Bobo – Dioulasso Appeal Court, Social Chamber, Messrs. Karama and Bakouan v. Société Industrielle du Faso (SIFA), 5 July 2006, No. 035

Constitution of Burkina Faso

Article 151

Treaties or agreements which have been duly ratified or adopted shall upon their publication have a higher authority than the laws, provided that each agreement or treaty is applied by the other party.

Burkina Faso
Right to strike
Role of International Law:
Use of international law as a guide for interpreting domestic law
Type of instruments used:

Ratified treaty;1 Work of international supervisory bodies2

General strike/ Legality of the strike/ Reference to ILO Convention No. 87/ Use of international law as a guide for interpreting domestic law

On the initiative of several trade-unions in Burkina Faso, notice of a nationwide 48-hour strike by workers in the public and private sectors was given to the Head of State and the Director General of Employment, Labour and Social Security. Although their employer had been notified, two private-sector workers were dismissed for taking part in this strike.  

When the Bobo-Dioulasso Labour Court ruled that these dismissals were legitimate, the two workers took their case to the Appeal Court, arguing that the strike in the private sector was a solidarity strike, legitimized by the public-sector strike it was supporting. Their employer claimed on the contrary that that the provisions of the Labour Code prohibited any strike not arising within the enterprise itself and that, in this case, the strike, which was motivated by external factors, was illegal. 

The Appeal Court, having noted that the strike was a general national strike involving all sectors and concerning a number of grievances relating to wages, taxation and workers’ rights, referred to ILO Convention No. 87. Explaining the basis for its reasoning, it pointed out, on the one hand, that:

 “The principle of conformity of interpretation assumes that the legislator has not violated or does not intend to violate the spirit of the international treaties it has ratified”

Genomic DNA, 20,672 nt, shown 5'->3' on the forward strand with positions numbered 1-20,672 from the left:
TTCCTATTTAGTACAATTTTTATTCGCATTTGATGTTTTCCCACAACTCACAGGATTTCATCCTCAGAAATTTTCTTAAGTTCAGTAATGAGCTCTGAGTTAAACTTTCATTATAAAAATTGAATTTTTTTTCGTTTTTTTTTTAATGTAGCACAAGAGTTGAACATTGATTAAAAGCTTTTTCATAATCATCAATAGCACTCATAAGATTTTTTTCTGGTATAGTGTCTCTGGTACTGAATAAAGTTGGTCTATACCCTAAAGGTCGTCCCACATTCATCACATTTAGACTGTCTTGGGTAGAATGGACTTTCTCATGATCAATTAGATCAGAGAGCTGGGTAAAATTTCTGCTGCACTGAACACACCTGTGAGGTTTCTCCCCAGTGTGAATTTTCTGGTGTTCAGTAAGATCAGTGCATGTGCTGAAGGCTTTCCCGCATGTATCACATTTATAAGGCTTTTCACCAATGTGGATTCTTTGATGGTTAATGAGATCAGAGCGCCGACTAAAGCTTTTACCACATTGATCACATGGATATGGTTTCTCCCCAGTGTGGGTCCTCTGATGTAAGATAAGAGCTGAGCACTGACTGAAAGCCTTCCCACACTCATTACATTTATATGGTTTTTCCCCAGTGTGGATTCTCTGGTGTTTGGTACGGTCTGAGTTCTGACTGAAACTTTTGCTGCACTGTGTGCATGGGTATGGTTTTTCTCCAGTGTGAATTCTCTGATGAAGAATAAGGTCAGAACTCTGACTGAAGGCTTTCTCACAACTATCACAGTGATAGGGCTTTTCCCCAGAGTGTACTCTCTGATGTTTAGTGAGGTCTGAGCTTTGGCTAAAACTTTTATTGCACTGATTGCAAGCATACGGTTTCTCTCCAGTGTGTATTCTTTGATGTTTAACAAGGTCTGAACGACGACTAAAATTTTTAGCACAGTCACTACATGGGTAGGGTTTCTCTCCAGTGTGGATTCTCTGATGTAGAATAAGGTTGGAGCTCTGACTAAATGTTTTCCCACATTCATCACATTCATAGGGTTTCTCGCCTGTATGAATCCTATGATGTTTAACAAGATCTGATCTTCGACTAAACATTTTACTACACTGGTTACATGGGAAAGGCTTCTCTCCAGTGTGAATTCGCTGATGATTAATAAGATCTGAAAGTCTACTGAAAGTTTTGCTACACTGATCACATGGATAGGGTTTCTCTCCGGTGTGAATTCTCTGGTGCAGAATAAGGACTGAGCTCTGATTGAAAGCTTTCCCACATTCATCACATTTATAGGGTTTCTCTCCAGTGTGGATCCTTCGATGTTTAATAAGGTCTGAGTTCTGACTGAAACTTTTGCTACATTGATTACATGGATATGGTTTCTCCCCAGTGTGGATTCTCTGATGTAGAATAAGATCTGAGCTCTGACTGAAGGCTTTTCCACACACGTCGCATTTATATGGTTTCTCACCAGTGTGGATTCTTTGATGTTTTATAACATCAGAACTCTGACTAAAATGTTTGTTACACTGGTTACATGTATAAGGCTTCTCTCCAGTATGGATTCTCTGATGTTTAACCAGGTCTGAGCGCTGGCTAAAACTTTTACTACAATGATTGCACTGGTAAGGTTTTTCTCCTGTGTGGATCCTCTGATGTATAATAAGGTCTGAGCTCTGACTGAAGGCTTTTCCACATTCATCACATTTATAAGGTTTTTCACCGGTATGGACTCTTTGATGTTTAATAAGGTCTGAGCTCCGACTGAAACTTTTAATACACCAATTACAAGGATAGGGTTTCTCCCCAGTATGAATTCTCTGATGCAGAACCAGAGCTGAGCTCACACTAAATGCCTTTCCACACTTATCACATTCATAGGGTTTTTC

And, on the other:

“That the judge is able to refer to the said international instruments and to experts’ comments in the event of contradictions, insufficiencies, loopholes or backwardness in relation to the progress advocated by the treaties”. 

Applying these principles, the Appeal Court considered that the strike, which was a general strike based on professional and economic interests aiming to find solutions to issues of social policy, was legitimate and lawful in accordance with the statements of the Committee on Freedom of Association of the Governing Body of the ILO as expressed in its Digest of Decisions.3

The Court then ruled that, although the national legislator had not expressly provided a mechanism for initiating a strike in a case of this kind, the strike initiated in the private sector drew its legitimacy from the strike initiated in the public sector in conformity with national law. To support this analysis, the Court again referred to the statements of the Committee on Freedom of Association of the ILO’s Governing Body,4 pointing out that, in this case, no court or body independent of the Administration (an interested party in the strike) had been appealed to assess whether it was legal or not. 

Interpreting the provisions of national law relating to strikes in the light of ILO Convention No. 87 and the Digest of Decisions of the Committee on Freedom of Association, the Appeal Court therefore ruled that the strike was legitimate and legal and declared that each of the appellants had been wrongfully dismissed. 



Full text of the decision